Tuesday, 2 March 2010

The Mighty CAD, Computer Comparison Shopping II: Canada vs UK vs USA and the Olympics

Yes, those things in the blog title post are linked. Let me explain.

A few years ago I compared the price of the same Dell computer and found that a Canadian consumer would need to pay 20-30% more than someone in the UK or the USA.

Goodness, how things have changed. A similar comparison today of a Dell Vostro 220 Mini Tower with the same components delivered within the country tells us that this item in Canada costs 10% more than in the UK and 16% less than in the USA! As noted in the original post, the identical computer should cost the same effective amount in different countries according to the theory of purchasing power parity. The divergence since 2007 has narrowed since 2007 but it is nowhere near purchasing power parity. From being a lot more expensive than in the USA, the Canadian-bought computer is now significantly cheaper. Here are the costs and exchange rates (using mid-market quotes from Google Finance) for this no-monitor system.

  • Canada: $598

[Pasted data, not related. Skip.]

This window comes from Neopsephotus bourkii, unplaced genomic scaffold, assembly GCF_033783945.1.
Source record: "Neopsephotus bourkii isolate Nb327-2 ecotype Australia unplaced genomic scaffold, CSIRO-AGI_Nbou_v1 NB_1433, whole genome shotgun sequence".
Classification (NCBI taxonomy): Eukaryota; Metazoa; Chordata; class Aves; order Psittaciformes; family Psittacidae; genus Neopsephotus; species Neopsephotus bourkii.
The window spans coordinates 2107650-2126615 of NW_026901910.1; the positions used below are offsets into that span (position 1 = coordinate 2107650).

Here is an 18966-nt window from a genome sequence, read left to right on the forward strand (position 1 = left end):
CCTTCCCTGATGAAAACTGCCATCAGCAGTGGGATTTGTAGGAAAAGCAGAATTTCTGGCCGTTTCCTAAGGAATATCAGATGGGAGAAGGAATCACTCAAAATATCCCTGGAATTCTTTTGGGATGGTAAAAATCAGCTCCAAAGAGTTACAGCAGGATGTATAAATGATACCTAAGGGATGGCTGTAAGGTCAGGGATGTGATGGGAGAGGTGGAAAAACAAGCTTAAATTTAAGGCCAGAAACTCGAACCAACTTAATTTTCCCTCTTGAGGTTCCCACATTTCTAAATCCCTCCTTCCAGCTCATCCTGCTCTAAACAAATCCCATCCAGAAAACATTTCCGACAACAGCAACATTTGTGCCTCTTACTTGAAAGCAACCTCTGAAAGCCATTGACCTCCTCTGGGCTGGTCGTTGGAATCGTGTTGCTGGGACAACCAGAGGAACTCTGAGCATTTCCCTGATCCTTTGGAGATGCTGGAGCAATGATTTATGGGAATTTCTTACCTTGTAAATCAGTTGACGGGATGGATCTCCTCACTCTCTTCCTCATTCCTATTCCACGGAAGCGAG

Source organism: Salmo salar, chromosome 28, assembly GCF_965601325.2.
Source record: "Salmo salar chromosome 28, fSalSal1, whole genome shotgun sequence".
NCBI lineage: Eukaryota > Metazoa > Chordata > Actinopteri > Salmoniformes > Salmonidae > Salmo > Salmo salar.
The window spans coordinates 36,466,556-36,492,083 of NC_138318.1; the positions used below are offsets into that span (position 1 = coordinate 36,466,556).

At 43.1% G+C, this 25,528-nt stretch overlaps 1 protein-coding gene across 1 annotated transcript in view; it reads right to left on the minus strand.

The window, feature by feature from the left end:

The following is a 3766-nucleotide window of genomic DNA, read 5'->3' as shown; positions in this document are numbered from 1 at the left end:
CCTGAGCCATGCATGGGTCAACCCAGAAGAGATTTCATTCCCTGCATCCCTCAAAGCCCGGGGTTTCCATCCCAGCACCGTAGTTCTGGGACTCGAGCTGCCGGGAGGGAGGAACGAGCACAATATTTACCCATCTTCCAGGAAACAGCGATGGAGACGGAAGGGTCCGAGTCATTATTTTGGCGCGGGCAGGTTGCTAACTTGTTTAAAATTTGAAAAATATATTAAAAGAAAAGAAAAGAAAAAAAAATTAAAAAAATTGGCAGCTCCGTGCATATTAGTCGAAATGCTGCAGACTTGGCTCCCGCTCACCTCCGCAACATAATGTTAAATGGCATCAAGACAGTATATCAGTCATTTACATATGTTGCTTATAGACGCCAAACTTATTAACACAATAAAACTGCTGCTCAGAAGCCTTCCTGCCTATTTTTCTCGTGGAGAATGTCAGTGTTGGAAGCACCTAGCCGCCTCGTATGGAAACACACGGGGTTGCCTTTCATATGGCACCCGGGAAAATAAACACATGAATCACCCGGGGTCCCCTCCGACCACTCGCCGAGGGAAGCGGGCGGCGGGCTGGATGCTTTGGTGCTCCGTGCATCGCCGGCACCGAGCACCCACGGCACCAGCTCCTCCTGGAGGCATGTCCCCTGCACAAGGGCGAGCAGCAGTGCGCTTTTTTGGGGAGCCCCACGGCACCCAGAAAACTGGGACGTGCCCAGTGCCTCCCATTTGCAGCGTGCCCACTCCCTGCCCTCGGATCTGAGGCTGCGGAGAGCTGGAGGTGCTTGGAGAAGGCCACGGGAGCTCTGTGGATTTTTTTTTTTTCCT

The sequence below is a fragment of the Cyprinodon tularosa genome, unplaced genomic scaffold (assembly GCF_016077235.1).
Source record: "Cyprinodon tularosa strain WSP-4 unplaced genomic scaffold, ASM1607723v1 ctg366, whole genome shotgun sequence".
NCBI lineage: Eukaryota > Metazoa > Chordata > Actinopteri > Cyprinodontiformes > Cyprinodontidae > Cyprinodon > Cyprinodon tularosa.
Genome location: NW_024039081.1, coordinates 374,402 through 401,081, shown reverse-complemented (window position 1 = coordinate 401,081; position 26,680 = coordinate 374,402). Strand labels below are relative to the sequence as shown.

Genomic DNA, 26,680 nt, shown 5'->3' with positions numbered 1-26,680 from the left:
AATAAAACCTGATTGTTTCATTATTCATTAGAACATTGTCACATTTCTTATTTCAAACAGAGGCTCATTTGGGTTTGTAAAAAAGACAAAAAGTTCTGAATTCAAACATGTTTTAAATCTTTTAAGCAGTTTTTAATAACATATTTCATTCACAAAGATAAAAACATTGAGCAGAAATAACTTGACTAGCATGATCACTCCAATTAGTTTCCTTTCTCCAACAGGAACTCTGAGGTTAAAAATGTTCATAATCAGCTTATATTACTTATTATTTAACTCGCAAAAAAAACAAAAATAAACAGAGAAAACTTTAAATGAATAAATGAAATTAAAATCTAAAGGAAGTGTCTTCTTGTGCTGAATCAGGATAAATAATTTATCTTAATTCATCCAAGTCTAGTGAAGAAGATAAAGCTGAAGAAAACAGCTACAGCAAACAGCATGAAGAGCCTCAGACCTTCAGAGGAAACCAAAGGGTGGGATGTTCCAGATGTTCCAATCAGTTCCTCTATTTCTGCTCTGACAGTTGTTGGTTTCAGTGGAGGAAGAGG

• UK: £349 at CAD to GBP 1.5475 = approx. CAD $540
  • USA: $685 at CAD to USD 1.0357 = approx. CAD $709
Is this only for computers I wonder? Will US shoppers now start reversing the cross-border flow of bargain seekers?

On a shorter time scale of the past year, since the abatement of the flight-to-safety panic of the 2008 crisis, the Canadian dollar has been on a tear against virtually all world currencies, as this chart from RatesFX shows. The blue areas show CAD appreciation and the size of the boxes for each currency on the chart indicate the importance of the currency. Note how the chart is mostly blue. In Olympic terms, the CAD is currently the Gold medal currency ... well maybe silver, since the South Korean won chart is 100% blue (yes, it is tough to own the currency podium ... or does the USD count for more than the won like hockey or curling count for more than short track speed skating? [I've often thought they should count one medal for each player on a team where it is impossible to win more than one medal - like hockey and curling - to compensate for the sports where an athlete can win a half dozen medals]).

That's good for Canadians wanting to travel on the cheap, or Canadian expats who bring Canadian funds into the USA, Mexico, Europe etc to live on. It isn't quite so good from an investment point of view since foreign stock returns have been reduced by the CAD appreciation. Still, as this Google chart showing CAD vs USD and EUR, as well as returns from foreign stock ETFs for the USA (Vanguard's VTI) and the rest of the world excl-USA (Vanguard's VEU) demonstrates, the stock market rebound has far outstripped the CAD currency jump, so a Canadian is still well ahead of the game on a net total basis.

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